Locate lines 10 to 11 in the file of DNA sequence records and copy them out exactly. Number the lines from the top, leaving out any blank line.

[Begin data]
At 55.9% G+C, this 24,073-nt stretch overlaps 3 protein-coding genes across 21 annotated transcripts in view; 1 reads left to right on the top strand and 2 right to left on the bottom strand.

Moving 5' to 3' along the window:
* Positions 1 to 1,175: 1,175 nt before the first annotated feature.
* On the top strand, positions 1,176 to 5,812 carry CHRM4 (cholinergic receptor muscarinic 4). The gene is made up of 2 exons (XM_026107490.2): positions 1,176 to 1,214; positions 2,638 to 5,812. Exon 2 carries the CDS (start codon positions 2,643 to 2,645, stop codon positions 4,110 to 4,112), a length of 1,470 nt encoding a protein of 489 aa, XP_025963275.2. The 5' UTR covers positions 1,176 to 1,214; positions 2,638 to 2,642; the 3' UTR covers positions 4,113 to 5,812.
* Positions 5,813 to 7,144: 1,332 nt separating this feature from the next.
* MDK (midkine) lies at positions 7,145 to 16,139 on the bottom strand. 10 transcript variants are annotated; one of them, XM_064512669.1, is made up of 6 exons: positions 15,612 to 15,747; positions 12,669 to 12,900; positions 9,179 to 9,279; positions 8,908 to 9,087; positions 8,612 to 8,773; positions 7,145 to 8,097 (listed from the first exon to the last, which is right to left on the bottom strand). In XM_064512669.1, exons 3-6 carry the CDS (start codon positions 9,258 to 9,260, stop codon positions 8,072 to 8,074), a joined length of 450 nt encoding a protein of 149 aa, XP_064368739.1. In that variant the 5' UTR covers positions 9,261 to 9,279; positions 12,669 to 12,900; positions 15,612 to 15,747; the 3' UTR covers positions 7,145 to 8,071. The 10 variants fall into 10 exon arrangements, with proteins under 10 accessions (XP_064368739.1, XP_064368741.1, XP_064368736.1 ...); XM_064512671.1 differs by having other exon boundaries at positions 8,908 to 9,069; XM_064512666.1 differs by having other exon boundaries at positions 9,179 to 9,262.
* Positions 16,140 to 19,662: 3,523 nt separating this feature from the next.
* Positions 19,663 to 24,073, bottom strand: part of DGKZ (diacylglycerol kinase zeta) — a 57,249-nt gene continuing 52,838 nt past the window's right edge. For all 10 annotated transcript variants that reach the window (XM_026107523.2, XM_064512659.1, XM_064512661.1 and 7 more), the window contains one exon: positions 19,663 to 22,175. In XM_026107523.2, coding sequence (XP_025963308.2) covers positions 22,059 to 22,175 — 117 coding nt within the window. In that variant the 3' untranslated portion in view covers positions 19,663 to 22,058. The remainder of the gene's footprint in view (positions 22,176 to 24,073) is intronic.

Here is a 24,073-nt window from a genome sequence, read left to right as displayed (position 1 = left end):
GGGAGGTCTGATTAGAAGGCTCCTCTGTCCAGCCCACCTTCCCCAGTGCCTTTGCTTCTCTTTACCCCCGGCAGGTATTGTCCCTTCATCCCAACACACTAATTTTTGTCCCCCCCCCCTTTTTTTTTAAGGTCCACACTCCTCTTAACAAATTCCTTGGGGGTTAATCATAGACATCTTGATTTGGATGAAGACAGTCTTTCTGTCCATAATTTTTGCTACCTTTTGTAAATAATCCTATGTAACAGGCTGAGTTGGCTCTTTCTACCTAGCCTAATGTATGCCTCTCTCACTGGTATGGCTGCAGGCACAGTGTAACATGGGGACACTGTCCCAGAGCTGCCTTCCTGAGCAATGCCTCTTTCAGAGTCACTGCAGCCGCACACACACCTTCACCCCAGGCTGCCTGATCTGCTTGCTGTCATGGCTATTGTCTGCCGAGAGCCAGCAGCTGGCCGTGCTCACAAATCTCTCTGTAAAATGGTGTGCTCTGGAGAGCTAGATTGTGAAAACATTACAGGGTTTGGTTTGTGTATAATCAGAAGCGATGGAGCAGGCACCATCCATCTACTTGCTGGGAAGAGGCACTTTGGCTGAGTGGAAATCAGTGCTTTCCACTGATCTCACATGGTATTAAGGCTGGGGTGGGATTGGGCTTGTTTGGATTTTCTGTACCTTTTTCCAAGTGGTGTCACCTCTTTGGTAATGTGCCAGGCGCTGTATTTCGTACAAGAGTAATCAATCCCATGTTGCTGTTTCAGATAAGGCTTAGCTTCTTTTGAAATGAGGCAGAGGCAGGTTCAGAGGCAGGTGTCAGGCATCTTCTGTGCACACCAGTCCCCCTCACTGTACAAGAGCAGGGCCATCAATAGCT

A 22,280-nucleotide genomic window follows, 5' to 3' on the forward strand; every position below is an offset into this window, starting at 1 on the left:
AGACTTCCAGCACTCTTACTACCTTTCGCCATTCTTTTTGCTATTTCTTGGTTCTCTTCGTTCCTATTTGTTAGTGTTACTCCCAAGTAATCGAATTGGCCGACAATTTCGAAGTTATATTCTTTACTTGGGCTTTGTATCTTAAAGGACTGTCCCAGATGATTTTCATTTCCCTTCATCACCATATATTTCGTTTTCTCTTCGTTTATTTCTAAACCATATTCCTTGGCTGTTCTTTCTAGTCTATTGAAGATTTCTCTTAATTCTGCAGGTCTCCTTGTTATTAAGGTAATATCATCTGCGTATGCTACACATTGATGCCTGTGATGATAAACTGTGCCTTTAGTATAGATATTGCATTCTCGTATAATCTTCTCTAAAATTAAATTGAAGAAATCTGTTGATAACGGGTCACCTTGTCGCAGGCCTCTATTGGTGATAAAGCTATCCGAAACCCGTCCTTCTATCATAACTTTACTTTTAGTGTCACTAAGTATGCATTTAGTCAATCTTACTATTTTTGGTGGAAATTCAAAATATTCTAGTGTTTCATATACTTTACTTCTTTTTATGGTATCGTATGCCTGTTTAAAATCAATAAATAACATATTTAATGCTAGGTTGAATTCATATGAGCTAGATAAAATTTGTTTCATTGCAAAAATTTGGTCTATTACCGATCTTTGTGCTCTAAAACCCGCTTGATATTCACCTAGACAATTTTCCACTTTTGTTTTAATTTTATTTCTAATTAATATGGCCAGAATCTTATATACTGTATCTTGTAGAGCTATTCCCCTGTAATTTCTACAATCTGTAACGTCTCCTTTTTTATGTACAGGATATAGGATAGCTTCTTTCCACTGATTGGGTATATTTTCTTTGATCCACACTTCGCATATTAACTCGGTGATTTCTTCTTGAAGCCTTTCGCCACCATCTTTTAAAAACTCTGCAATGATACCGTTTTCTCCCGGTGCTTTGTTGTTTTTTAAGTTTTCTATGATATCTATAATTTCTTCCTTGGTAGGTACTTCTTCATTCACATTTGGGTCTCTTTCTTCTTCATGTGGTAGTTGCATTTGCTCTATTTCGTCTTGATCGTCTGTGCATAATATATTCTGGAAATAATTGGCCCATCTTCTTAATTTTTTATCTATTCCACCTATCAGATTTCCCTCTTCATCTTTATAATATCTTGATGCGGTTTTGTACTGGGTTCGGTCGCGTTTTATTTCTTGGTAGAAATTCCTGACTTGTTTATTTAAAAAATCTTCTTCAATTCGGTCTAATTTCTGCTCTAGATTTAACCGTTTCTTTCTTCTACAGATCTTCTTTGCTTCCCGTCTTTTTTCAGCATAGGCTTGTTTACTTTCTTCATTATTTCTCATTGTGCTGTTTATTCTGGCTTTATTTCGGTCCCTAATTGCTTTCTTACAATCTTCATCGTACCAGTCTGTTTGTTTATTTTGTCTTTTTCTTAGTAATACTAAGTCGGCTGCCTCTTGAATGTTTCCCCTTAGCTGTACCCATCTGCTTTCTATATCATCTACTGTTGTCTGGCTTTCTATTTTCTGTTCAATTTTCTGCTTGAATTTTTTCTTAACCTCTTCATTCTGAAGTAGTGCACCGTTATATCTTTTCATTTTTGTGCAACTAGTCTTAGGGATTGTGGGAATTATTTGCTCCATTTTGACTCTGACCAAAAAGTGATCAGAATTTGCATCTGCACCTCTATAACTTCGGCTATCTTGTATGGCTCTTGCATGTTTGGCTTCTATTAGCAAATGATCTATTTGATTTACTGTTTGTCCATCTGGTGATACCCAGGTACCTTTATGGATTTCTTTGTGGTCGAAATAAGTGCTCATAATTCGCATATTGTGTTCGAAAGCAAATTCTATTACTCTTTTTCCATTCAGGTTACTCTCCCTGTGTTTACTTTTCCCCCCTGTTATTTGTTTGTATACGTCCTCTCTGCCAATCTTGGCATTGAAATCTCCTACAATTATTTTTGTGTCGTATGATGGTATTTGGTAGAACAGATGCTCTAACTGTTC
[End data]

GGGAGGTCTGATTAGAAGGCTCCTCTGTCCAGCCCACCTTCCCCAGTGCCTTTGCTTCTCTTTACCCCCGGCAGGTATTGTCCCTTCATCCCAACACACTAATTTTTGTCCCCCCCCCCTTTTTTTTTAAGGTCCACACTCCTCTTAACAAATTCCTTGGGGGTTAATCATAGACATCTTGATTTGGATGAAGACAGTCTTTCTGTCCATAATTTTTGCTACCTTTTGTAAATAATCCTATGTAACAGGCTGAGTTGGCTCTTTCTACCTAGCCTAATGTATGCCTCTCTCACTGGTATGGCTGCAGGCACAGTGTAACATGGGGACACTGTCCCAGAGCTGCCTTCCTGAGCAATGCCTCTTTCAGAGTCACTGCAGCCGCACACACACCTTCACCCCAGGCTGCCTGATCTGCTTGCTGTCATGGCTATTGTCTGCCGAGAGCCAGCAGCTGGCCGTGCTCACAAATCTCTCTGTAAAATGGTGTGCTCTGGAGAGCTAGATTGTGAAAACATTACAGGGTTTGGTTTGTGTATAATCAGAAGCGATGGAGCAGGCACCATCCATCTACTTGCTGGGAAGAGGCACTTTGGCTGAGTGGAAATCAGTGCTTTCCACTGATCTCACATGGTATTAAGGCTGGGGTGGGATTGGGCTTGTTTGGATTTTCTGTACCTTTTTCCAAGTGGTGTCACCTCTTTGGTAATGTGCCAGGCGCTGTATTTCGTACAAGAGTAATCAATCCCATGTTGCTGTTTCAGATAAGGCTTAGCTTCTTTTGAAATGAGGCAGAGGCAGGTTCAGAGGCAGGTGTCAGGCATCTTCTGTGCACACCAGTCCCCCTCACTGTACAAGAGCAGGGCCATCAATAGCT

A 22,280-nucleotide genomic window follows, 5' to 3' on the forward strand; every position below is an offset into this window, starting at 1 on the left: